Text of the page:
Kalyn Ponga played like Newcastle owed him something – now he’s their reason to believe

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There are many ways you could start a celebratory column about the Newcastle Knights and their renaissance this season.

The obvious place is the 30-28 extra-time victory over Canberra on Sunday, when they overcame a 10-point deficit and the loss of halfback Jackson Hastings at half-time.

But there are other places, too.

Maybe you could start with the 66-0 win over the Bulldogs in round 18, the first of a mesmerising 10-match winning run that few – sorry, nobody! – saw coming.

If the Knights didn’t win that match, coach Adam O’Brien would’ve been looking for a job. The club had already sniffed out Des Hasler, Justin Holbrook, Paul McGregor and Michael Maguire as his replacement.

Perhaps a win over heavyweights Melbourne or South Sydney during that merry dance of 10 victories tickles your fancy.

Kalyn Ponga tore the Raiders to shreds on the right in the second half on Sunday.Credit: NRL Photos

The moment that stands out for me came in the second-last regular season round against Cronulla, with McDonald Jones Stadium heaving like the good old days when it was called Marathon Stadium and they shoehorned fans onto the hill.

Captain Kalyn Ponga had been thumped into the middle of next week by Sharks centre Jesse Ramien’s shoulder.

Ponga fired the pass to the left to centre Bradman Best, who scored the try, but there were immediate concerns about Ponga because of his history of head knocks.

He eventually dragged himself to his feet, clutching his shoulder but refusing to leave the ground. The mercurial fullback played on for a few more minutes before the trainers eventually convinced him to leave the field.

Kalyn Ponga leaves the field against the Sharks in round 26.Credit: Getty

As he did so, the Knights faithful rose to their feet and clapped him with the respect and reverence you’d expect at an opera.

Not that long ago, the good people of the Hunter weren’t so enamoured with their superstar fullback on a reported $1.4 million a season.

The infamous toilet cubicle incident in August last year, when he was videoed sauntering out of the brasco with teammate Kurt Mann, left many questioning his dedication.

Knights fans — most rugby league fans for that matter — don’t mind their players being scallywags. As long as the player is giving his all, or at least justifying his enormous pay cheque, they won’t really care if he’s rough around the edges.

Since joining Newcastle in 2018, Ponga had failed to fill a void that’s existed at the club since Andrew Johns was forced into retirement in 2007 with a neck injury.

Ponga looked like a footballer who had a vague interest in rugby league but preferred golf, photography and long walks on the beach. He seemed indifferent to it all, which was hard for the Knights’ still mostly working-class fan base to gobble up because their football team means everything to them.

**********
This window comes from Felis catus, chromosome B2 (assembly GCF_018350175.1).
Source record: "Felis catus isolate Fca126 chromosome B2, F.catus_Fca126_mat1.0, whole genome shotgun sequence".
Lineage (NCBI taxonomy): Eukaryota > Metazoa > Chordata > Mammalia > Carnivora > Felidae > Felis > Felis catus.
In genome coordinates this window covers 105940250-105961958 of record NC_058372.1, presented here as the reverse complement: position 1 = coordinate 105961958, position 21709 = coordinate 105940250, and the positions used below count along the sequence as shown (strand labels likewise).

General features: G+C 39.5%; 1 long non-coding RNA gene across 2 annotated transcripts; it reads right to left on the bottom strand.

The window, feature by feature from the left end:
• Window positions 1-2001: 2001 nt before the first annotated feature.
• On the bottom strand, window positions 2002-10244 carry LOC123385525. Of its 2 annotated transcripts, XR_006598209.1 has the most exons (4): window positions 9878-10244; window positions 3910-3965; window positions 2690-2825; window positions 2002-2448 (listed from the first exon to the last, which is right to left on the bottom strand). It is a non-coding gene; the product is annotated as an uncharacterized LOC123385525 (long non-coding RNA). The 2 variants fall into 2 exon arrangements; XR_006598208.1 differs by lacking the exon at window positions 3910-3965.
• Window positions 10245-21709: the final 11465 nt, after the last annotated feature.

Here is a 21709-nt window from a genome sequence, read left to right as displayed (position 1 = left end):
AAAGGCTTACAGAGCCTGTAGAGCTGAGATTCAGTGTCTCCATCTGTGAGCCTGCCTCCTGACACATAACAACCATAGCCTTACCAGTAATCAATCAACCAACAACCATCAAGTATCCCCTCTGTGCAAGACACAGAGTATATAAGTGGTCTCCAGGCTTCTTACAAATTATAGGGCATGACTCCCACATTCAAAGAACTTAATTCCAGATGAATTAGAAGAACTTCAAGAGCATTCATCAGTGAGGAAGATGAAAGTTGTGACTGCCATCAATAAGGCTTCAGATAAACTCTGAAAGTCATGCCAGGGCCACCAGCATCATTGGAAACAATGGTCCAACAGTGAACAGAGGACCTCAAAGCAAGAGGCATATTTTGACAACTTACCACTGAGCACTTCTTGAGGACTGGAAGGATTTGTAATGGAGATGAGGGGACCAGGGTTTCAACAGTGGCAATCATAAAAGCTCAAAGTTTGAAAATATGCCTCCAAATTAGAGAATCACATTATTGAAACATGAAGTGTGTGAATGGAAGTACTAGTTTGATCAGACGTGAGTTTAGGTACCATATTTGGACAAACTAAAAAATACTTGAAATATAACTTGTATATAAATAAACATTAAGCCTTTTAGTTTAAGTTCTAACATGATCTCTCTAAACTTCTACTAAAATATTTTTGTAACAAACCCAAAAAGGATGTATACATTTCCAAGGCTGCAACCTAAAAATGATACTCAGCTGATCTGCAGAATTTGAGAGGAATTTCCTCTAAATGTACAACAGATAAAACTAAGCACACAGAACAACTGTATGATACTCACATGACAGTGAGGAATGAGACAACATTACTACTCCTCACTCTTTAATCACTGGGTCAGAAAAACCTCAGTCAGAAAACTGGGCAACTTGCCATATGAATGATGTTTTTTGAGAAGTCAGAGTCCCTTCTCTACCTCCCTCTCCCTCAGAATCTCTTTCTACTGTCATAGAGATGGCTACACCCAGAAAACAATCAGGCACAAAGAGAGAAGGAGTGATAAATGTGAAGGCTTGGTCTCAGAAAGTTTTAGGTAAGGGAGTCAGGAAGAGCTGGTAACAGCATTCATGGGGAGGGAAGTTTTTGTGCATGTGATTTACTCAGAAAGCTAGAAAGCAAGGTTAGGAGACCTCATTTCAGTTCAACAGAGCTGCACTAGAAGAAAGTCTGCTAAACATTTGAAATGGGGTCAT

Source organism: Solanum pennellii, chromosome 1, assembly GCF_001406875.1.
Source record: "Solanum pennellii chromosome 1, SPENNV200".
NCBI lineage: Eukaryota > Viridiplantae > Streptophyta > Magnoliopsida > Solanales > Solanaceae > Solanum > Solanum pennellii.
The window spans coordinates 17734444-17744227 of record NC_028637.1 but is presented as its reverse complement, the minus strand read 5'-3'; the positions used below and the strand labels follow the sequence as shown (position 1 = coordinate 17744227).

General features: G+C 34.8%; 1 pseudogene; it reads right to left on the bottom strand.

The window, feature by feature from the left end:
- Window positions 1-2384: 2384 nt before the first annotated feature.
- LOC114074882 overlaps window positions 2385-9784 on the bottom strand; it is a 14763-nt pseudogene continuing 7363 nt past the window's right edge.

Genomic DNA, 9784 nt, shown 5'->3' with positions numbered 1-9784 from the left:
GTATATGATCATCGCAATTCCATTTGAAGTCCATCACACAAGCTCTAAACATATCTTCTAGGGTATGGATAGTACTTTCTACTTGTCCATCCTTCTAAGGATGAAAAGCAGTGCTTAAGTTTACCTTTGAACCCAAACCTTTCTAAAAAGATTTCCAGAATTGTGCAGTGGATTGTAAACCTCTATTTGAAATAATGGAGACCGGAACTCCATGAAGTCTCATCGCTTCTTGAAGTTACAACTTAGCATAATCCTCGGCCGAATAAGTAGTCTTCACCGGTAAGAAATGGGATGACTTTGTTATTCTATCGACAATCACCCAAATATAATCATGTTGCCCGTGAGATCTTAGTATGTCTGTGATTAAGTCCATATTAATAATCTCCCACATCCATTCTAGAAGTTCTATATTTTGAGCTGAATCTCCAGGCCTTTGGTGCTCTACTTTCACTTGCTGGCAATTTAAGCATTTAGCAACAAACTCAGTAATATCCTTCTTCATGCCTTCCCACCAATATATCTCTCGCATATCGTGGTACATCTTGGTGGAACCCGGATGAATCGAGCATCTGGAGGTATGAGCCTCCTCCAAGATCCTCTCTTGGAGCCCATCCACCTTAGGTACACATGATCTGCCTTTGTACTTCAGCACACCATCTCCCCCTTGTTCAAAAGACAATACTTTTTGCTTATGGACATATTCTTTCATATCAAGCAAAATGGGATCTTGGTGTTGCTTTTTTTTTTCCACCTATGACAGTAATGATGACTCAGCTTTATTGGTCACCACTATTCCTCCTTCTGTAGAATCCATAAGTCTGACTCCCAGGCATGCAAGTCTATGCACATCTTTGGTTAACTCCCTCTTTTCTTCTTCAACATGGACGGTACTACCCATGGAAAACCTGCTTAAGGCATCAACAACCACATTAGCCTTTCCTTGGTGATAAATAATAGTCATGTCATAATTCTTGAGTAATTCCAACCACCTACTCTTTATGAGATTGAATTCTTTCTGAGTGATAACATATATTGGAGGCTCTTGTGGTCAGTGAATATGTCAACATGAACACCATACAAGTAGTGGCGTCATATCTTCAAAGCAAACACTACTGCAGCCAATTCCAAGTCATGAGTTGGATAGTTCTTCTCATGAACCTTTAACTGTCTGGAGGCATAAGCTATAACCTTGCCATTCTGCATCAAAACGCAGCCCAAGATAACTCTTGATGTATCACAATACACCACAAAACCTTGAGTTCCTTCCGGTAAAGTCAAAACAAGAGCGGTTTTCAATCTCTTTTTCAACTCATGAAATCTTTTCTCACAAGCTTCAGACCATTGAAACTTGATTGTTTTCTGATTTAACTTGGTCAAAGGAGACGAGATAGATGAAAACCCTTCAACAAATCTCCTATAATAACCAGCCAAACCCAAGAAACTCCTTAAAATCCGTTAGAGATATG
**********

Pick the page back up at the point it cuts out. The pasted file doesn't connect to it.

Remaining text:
Then Ponga would pull on a maroon jumper and display the type of grit expected of Queenslanders, showing he can be tough and brilliant, before returning to the Knights where he’d be OK but not brilliant, and it would gnaw at the fans even more.

To get more out of him, the decision was made to turn him into a five-eighth so he had more of the ball.

In attack, there’s not much difference between the roles but, in defence, the relentless contact defending in the front line is incomparable to that felt by the fullback.

Kalyn Ponga after suffering a concussion in round two.Credit: Getty

Ponga was up for the new role, but others at the club were against it. Because of his history of concussions, and the fact he’d played almost all his career at fullback, they feared the worst.

Those fears were realised in the 90th second of the round-two match against the Wests Tigers at Leichhardt Oval when he clashed heads with Asu Kepaoa and was taken from the field.

It was Ponga’s fourth concussion in 10 months.

According to those present, the Knights dressing room felt like a funeral after the match, even though they’d won 14-12. The coaching staff could barely look at each other.

Still, they persisted with Ponga at five-eighth when he returned against the Cowboys in round eight before he was switched back to fullback weeks later.

They suffered narrow losses to the Broncos, Roosters and Penrith, but those performances were a portent.

Newcastle are more than a one-man show, of course. The crowd never chants a player’s name, just that of their team.

If you had said at the start of the season that the halves pairing of Jackson Hastings and Tyson Gamble would be lighting up the NRL, you’d be laughed out of town.

Equally annoying but brilliant in their own way, they are finally getting the ball to their talented outside backs, whether it’s Best or Greg Marzhew on the left or Dane Gagai and Dom Young on the right.

But the main man is Ponga, scheming on either side of the ruck, holding the ball in both hands, or juggling it in one, stepping and jinking, stopping and starting, engaging a defender or two before firing off a pass or running or kicking.

He tore the Raiders to shreds on the right in the second half on Sunday and threatens to do something similar to the Warriors at Mount Smart on Saturday afternoon.

If they can do that, and reach a preliminary final, it will be a moment none of us saw coming – and certainly one worth celebrating.

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